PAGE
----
Wednesday, October 14, 2009

CIFF 09: Give Me Your Hand, plus an Extra Helping of Gay

Sticking more or less to my sequence of screenings means my next review is for the movie that has so far made the vaguest impression on me, good or bad, through the festival so far, give or take Mexico's Academy entrant Backyard. I'm talking about the French drama Give Me Your Hand, starring two twin brothers who are easy to look at but harder to feel much about. I don't know if my pulse exceeded 100/60 at any point while I watched the movie or wrote this review, but I hope you'll enjoy it anyway.

Particularly now that Give Me Your Hand has fulfilled its cycle of CIFF screenings, and if you're hankering for some gay cinema that better earns that designation, I hope you'll consider the documentary Quearborn & Perversion: An Early History of Lesbian & Gay Chicago, programmed for just two bookings at the luminously old-fashioned Music Box Theatre on Sunday, October 18, and Tuesday, October 20. The filmmaker, Ron Pajak, developed the project with funding from the Chicago History Museum, which continues to be a tremendous benefactor to our city's LGBT community. I am experiencing a rare bout of regret for pouncing on CIFF like a jacked-up kangaroo from the instant the Festival tickets went on sale last month, since I'm obligated to an unmissable life event on Tuesday night and a scarcely less missable film on Sunday. Happily, I'm lucky enough to have one more chance to see this fantastic-looking, eye-opening, richly researched documentary, but that's only because of Ron's generosity with screeners. You, on the other hand, should file out to the Music Box to find out how much more there is to Queer Chicago than singing at Sidetrack and breakfast at Big Chicks, not that I'm knocking 'em. But let's learn a little, shall we, and let's give Ron a hand.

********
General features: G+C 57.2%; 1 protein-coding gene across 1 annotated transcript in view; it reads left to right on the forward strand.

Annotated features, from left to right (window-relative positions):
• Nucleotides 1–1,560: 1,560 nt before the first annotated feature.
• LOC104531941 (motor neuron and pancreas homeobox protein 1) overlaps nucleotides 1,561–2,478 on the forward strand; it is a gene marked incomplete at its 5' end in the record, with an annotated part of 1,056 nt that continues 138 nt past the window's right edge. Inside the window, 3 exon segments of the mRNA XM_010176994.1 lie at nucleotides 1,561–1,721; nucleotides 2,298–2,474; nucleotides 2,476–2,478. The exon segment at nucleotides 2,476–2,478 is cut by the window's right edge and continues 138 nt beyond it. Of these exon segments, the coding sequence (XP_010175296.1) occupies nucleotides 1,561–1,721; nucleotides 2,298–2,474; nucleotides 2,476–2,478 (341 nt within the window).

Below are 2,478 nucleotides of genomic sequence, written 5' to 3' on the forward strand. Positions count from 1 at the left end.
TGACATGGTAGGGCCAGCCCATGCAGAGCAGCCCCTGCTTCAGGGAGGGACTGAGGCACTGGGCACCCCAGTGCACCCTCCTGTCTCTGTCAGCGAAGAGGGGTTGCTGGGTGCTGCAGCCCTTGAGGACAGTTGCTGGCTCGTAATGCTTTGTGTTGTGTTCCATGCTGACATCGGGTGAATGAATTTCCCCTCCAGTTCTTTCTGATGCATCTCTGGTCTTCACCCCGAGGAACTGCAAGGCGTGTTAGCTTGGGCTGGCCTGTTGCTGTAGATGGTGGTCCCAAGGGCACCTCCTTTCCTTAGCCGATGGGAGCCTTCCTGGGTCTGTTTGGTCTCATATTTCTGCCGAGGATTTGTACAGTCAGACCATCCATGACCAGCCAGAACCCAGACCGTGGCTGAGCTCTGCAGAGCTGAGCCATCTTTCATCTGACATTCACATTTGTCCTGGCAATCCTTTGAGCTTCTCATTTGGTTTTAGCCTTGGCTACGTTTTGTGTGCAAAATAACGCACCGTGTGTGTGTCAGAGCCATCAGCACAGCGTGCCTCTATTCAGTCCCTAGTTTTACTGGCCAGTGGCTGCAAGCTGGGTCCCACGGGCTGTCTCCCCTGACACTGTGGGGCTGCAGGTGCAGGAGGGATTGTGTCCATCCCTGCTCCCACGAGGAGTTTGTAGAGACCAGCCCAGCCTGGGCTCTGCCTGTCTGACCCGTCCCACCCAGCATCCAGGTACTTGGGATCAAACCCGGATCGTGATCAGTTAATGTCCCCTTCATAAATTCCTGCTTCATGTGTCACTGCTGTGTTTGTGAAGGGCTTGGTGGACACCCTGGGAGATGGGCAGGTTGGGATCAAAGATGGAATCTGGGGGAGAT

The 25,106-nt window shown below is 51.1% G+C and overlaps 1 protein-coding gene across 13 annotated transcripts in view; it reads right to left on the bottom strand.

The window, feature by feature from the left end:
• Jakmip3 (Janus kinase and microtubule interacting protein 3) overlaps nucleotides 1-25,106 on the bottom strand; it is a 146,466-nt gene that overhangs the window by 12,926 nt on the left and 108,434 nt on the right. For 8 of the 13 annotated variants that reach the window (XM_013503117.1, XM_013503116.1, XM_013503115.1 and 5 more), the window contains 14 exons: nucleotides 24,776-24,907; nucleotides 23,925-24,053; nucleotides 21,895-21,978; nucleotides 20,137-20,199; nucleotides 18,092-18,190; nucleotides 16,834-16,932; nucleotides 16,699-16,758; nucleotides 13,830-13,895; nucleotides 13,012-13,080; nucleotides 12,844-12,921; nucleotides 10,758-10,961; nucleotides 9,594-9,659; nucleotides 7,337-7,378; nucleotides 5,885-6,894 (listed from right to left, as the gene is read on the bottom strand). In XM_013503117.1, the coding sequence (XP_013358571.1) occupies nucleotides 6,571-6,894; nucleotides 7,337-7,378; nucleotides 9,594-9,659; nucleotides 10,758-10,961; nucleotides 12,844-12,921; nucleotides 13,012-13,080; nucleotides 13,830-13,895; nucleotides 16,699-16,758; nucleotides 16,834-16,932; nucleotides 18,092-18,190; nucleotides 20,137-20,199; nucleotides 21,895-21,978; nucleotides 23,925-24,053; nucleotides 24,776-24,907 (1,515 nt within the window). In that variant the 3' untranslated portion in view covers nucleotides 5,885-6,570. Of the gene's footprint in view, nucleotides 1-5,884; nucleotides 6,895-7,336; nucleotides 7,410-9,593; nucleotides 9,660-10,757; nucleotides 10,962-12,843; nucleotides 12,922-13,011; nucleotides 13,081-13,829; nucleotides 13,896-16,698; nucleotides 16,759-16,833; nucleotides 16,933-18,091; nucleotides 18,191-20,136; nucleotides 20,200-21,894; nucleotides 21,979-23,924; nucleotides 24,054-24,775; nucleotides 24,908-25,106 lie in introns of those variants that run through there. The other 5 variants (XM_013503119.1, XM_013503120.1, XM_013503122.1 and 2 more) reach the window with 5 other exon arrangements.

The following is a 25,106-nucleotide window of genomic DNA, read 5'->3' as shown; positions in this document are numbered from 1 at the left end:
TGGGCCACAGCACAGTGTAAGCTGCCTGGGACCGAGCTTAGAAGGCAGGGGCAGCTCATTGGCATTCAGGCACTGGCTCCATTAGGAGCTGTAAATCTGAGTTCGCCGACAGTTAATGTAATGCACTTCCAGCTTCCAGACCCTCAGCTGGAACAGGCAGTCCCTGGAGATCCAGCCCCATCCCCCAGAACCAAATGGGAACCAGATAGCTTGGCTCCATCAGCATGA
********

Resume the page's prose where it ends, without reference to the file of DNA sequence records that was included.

Give Me Your Hand ended its three-screening run at CIFF on Tuesday 10/13. It recently played the Quad Cinema in New York City and may crop up at similarly esoteric and gay-friendly arthouses near you—even if it requires a real gusto for quick-trigger labeling to read this film as "gay."

Labels: , , , , , ,


Blogger tim r said...

Well, it's only 9am but I've already read the best thing I'll read all day, about a film I've neither heard of nor now feel particularly inclined to seek out. Yoga at Stonehenge in a "gay glade": you rock!

2:52 AM, October 14, 2009  
Blogger NicksFlickPicks said...

Very kind, Mr. Robey. As thanks, here's a picture postcard of some Stonehenge-style yoga. Someone ought to feed the guy in back, don't you think?

3:37 AM, October 14, 2009  
Blogger Colin Low said...

Ha! I don't think I've ever read any writing of yours that was so precise and witty (in its skewering of a blankly "pretty" movie) and yet so candidly libidinal (other than when you have Sean Penn on the brain)?

Aside: we're having a week of Animation Nation here in Singapore, and I wouldn't have so easily noticed Mary and Max among the listings if not for your hearty rec. Thanks + so stoked!

8:04 AM, October 14, 2009  
Blogger NicksFlickPicks said...

@Colin: That's interesting. I found the brothers kind of boringly pretty, so I may not have done a swell job of distinguishing the movie's evident infatuation with them from my own rather subdued response. But maybe I have unconscious reactions that are only perceptible if you're not me; Freud shouldn't have lived for nothing!

I wouldn't have paused on Mary and Max in the CIFF calendar if Glenn hadn't told me about it, so I'm happy to pay the favor forward!

10:43 AM, October 14, 2009  
Blogger Colin Low said...